Background: Urinary concentrating defects and polyuria are the most important renal manifestations of hypercalcemia and the resulting hypercalciuria. In this study, we tested the hypothesis that hypercalciuria-associated polyuria in kidney collecting duct occurs through an impairment of the vasopressin-dependent aquaporin 2 (AQP2) water channel targeting to the apical membrane possibly involving calcium-sensing receptor (CaR) signaling.
Methods: AQP2-transfected collecting duct CD8 cells were used as experimental model. Quantitation of cell surface AQP2 immunoreactivity was performed using an antibody recognizing the extracellular AQP2 C loop. Intracellular cyclic adenosine monophosphate (cAMP) accumulation was measured in CD8 cells using a cAMP enzyme immunoassay kit. To study the translocation of protein kinase C (PKC), membranes or cytosol fractions from CD8 cells were subjected to Western blotting using anti-PKC isozymes antibodies. The amount of F-actin was determined by spectrofluorometric techniques. Intracellular calcium measurements were performed by spectrofluorometric analysis with Fura-2/AM.
Results: We demonstrated that extracellular calcium (Ca2+ o) (5 mmol/L) strongly inhibited forskolin-stimulated increase in AQP2 expression in the apical plasma membrane. At least three intracellular pathways activated by extracellular calcium were found to contribute to this effect. Firstly, the increase in cAMP levels in response to forskolin stimulation was drastically reduced in cells pretreated with Ca2+ o compared to untreated cells. Second, Ca2+ o activated PKC, known to counteract vasopressin response. Third, quantification of F-actin demonstrated that Ca2+ o caused a nearly twofold increase in F-actin content compared with basal conditions. All these effects were mimicked by a nonmembrane permeable agonist of the extracellular CaR, Gd3+.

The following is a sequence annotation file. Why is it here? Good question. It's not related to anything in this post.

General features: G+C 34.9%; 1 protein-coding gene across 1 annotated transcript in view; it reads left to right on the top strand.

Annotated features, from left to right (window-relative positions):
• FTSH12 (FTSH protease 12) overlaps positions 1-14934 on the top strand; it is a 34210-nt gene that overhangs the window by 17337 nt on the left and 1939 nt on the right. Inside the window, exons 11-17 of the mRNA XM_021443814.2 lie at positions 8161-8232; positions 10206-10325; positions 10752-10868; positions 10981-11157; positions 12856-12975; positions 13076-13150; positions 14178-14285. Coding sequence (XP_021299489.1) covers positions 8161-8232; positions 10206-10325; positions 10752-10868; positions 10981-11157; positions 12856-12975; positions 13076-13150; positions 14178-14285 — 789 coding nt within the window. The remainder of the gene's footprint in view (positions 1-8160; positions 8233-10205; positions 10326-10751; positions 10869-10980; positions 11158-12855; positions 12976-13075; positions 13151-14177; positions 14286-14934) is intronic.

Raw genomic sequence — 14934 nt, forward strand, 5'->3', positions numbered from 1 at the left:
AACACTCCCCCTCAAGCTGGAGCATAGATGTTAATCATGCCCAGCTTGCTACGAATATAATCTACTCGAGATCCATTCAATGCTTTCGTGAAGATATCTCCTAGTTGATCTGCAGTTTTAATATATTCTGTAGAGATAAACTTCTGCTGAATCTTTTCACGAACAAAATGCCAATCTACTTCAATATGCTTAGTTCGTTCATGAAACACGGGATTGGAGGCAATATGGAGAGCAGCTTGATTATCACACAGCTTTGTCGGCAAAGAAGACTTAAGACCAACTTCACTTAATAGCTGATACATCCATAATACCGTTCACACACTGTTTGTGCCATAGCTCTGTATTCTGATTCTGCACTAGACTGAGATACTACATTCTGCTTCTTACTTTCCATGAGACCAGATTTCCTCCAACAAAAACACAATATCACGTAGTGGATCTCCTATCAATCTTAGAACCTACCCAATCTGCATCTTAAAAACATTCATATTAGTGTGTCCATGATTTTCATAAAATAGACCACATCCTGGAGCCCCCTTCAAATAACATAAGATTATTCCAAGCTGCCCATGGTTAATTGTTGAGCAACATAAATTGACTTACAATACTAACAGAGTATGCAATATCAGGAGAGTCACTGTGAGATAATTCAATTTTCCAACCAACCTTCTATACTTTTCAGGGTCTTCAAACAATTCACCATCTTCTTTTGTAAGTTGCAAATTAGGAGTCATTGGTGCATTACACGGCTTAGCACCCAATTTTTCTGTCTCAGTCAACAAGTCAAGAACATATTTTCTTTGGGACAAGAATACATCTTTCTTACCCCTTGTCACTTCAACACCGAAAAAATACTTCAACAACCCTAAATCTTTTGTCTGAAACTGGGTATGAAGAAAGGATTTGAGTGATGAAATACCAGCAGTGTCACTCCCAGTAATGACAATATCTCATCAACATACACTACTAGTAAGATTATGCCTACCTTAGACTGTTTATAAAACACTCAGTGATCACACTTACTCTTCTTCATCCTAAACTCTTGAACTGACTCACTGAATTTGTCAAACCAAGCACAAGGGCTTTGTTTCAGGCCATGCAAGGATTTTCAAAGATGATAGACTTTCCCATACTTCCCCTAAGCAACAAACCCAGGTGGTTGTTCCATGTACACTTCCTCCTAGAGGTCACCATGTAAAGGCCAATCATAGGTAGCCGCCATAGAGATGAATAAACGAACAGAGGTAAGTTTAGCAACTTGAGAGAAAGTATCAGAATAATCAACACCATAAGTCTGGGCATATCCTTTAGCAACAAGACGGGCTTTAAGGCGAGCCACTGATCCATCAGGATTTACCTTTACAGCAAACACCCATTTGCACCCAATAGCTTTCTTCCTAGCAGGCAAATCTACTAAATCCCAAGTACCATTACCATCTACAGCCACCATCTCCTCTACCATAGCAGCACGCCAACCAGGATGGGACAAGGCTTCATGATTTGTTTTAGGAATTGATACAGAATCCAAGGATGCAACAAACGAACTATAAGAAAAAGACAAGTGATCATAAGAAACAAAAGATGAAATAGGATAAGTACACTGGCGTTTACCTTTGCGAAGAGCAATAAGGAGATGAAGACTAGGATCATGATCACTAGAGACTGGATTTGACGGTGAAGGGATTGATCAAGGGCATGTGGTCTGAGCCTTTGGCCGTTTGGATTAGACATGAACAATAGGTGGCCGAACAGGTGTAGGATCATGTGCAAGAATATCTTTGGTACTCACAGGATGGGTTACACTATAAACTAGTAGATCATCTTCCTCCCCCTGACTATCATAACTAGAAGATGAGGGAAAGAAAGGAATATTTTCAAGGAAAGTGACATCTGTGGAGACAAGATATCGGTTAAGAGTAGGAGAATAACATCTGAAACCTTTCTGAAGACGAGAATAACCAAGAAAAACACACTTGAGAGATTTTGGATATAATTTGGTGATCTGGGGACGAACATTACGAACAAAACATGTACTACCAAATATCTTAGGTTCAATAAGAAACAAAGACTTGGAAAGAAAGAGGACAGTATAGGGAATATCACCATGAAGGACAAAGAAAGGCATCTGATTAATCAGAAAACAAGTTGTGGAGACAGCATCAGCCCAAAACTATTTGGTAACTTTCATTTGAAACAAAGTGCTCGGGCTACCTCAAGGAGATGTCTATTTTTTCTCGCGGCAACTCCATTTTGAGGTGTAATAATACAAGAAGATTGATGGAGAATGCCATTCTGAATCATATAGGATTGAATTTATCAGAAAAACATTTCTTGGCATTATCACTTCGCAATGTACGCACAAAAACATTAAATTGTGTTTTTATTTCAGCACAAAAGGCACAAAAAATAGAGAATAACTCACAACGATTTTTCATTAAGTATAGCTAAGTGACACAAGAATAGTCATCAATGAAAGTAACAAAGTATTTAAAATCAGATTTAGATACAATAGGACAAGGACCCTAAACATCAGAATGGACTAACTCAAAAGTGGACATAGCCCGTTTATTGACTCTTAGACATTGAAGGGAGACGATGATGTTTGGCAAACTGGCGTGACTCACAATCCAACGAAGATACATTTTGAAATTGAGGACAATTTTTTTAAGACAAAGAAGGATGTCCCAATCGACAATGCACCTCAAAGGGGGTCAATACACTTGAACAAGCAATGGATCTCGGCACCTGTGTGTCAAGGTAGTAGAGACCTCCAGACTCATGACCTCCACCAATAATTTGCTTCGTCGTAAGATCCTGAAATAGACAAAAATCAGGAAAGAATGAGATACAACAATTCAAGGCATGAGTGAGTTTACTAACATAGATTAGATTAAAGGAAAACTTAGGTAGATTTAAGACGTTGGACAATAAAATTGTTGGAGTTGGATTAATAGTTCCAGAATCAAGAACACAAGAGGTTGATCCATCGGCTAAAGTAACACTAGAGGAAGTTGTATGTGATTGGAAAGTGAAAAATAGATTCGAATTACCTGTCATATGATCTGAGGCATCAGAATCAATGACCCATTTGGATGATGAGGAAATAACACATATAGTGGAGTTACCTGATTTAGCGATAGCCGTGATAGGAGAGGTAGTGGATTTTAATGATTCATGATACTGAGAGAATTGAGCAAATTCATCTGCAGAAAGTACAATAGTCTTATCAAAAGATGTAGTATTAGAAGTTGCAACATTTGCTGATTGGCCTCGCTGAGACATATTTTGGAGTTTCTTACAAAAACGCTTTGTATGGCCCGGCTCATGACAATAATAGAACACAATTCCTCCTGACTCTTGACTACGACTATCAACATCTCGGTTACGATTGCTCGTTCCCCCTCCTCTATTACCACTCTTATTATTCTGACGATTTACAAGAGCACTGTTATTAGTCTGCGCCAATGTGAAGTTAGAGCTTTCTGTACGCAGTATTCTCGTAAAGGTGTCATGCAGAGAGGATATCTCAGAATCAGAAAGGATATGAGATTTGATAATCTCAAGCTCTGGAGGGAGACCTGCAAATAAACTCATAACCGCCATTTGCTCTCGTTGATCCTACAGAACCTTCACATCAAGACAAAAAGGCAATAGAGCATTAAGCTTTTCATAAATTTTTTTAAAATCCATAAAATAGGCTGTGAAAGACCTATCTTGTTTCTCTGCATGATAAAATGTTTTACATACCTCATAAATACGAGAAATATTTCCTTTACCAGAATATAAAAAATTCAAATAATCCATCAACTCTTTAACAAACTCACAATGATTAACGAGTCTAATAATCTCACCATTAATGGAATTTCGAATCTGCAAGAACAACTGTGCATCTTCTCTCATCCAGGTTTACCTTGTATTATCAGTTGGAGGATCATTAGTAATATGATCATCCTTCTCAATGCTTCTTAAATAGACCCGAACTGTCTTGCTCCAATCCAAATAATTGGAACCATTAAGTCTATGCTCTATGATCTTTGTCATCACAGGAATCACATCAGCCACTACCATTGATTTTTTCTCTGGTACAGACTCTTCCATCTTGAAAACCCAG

Conclusion: Together, these data demonstrate that extracellular calcium, possibly acting through the endogenous CaR, antagonizes forskolin-induced AQP2 translocation to the apical plasma membrane in CD8 cells. In hypercalciuria, this mechanism might blunt water reabsorption and prevent further calcium concentration, thus protecting against a potential risk of urinary calcium-containing stone formation.